New home test for kidney damage shows promising results
A clinical trial that followed close to 1,000 people using a new home test for chronic kidney disease (CKD) shows a high percentage of the participants were happy with the process and preferred it to getting tested in a doctor’s office.
The National Kidney Foundation (NKF), Geisinger and Healthy.io evaluated smartphone home testing for CKD. Patients with hypertension – a major risk factor for CKD – that had not been tested in the previous 12 months were given the option of using a smartphone urinalysis test at home and the results were impressive.
Of the participants that received a kit, 71 percent adhered to testing, 98 percent of patients who attempted a home test succeeded, and 89 percent stated they prefer home testing over testing at the physician’s office. Among patients who completed home testing, the mean score for whether they would recommend home urine testing to a friend or colleague was 8.9/10 (i.e. Net Promoter Score of 62).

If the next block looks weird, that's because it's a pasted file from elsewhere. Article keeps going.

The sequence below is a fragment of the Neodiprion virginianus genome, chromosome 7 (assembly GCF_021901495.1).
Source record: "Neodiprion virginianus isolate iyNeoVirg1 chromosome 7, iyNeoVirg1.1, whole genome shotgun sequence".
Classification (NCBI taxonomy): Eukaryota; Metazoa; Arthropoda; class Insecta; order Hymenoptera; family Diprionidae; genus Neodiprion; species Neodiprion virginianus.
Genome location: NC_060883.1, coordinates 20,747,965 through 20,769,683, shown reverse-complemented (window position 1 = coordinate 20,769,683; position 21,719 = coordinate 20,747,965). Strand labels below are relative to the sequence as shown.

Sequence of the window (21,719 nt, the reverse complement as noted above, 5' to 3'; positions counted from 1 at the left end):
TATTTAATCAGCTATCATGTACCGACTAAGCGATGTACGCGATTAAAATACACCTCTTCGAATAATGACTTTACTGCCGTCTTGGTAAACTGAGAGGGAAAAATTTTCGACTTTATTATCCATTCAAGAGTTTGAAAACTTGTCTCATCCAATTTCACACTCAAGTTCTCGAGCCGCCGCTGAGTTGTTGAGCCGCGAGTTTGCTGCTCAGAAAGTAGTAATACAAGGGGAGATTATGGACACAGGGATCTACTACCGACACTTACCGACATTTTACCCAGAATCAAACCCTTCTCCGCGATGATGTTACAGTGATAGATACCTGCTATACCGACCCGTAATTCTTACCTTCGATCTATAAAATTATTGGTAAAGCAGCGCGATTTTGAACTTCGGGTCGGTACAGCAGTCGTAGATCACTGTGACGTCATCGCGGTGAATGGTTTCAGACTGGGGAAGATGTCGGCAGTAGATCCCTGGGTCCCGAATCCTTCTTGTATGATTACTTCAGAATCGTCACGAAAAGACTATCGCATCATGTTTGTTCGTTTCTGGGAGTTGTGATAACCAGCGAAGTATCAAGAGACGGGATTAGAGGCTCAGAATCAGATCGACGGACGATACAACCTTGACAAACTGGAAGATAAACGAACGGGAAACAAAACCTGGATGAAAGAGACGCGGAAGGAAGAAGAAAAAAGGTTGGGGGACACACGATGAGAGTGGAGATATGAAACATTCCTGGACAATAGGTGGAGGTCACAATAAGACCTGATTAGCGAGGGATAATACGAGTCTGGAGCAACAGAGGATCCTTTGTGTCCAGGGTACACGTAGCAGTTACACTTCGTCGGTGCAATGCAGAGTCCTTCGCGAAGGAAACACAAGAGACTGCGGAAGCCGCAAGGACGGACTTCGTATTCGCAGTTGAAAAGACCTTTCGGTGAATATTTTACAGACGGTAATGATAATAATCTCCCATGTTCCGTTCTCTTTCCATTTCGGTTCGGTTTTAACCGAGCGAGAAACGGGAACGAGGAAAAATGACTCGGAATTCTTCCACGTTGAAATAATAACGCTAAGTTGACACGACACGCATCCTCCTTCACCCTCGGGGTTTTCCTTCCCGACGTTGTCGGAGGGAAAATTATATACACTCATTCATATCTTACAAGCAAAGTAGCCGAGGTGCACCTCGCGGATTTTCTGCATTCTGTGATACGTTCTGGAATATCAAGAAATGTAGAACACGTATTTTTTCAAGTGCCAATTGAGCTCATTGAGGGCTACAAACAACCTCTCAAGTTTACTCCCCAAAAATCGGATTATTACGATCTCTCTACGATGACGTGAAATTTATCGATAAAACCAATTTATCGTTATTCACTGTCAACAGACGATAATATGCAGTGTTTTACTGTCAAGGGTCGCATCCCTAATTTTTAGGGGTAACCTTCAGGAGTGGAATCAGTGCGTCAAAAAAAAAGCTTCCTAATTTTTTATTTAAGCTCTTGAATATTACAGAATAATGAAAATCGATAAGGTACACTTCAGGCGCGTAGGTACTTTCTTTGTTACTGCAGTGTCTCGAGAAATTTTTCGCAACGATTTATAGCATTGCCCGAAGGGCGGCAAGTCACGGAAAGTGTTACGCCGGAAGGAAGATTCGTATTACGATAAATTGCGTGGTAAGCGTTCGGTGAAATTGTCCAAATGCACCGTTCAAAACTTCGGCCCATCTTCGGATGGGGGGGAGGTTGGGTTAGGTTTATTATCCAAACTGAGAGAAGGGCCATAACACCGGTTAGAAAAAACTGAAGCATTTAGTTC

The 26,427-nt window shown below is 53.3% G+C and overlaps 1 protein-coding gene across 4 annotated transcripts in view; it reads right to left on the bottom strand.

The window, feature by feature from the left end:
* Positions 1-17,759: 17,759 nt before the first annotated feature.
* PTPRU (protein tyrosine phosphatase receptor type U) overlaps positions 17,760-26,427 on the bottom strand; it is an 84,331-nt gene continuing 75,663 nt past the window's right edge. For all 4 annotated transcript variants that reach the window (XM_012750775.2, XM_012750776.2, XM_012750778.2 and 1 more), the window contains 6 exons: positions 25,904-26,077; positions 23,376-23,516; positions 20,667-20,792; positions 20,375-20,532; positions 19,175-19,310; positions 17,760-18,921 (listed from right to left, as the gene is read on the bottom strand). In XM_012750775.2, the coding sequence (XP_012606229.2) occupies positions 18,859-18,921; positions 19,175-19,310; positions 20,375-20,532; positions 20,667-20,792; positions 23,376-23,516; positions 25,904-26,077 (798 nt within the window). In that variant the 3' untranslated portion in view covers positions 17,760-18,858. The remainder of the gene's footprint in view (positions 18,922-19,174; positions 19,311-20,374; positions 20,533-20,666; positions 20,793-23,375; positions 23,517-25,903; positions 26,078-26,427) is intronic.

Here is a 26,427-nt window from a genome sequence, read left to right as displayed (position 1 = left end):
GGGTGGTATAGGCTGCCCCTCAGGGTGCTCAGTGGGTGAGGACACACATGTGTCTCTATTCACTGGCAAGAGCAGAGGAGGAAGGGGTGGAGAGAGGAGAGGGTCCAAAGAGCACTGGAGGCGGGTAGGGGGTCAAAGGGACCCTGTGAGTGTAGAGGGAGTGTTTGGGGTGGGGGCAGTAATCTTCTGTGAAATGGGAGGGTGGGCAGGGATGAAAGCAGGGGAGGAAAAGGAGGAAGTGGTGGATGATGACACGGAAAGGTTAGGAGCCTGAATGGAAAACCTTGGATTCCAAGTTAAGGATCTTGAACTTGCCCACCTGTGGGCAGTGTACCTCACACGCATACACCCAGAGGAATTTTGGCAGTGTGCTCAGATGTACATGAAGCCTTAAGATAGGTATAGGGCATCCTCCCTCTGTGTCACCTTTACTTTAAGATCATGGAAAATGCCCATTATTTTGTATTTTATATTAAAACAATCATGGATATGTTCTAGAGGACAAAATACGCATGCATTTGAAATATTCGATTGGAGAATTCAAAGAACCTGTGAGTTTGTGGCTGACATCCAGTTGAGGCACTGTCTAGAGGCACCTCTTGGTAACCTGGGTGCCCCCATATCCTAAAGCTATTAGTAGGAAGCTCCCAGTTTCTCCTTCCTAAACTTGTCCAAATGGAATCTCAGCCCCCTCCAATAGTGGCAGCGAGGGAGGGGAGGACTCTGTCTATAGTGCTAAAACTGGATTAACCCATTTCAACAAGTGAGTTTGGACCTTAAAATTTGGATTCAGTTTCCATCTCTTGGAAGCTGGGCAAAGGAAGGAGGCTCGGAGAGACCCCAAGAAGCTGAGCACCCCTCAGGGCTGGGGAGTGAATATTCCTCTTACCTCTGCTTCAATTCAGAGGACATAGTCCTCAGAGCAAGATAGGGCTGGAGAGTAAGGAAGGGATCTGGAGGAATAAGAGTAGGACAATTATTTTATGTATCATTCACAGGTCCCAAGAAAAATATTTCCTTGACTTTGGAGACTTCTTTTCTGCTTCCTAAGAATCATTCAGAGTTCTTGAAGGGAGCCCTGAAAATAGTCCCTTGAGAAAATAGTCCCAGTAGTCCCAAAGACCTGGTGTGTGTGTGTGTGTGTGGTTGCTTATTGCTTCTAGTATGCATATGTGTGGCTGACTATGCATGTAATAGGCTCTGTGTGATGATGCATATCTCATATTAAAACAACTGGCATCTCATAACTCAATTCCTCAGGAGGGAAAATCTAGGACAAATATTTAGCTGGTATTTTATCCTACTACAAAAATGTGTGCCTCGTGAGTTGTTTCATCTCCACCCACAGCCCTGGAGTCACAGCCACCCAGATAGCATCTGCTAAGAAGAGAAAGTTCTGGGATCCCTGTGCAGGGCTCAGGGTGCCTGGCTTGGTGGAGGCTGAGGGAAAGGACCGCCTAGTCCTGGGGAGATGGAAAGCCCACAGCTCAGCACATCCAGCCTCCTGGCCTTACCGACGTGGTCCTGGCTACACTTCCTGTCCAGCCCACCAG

Despite current guidelines that recommend CKD testing yearly for adults with diabetes and/or hypertension, less than 10 percent of those with hypertension and less than 40 percent of those with diabetes are currently completely assessed.
“Albuminuria is often the earliest sign of kidney disease, and yet, in the majority of people at increased risk due to diabetes or hypertension, it is not tested,” said Kerry Willis, PhD, NKF Chief Scientific Officer. “This new test has the potential to help millions of patients find out they have CKD while there is still time to prevent progression to kidney failure.”
National Kidney Foundation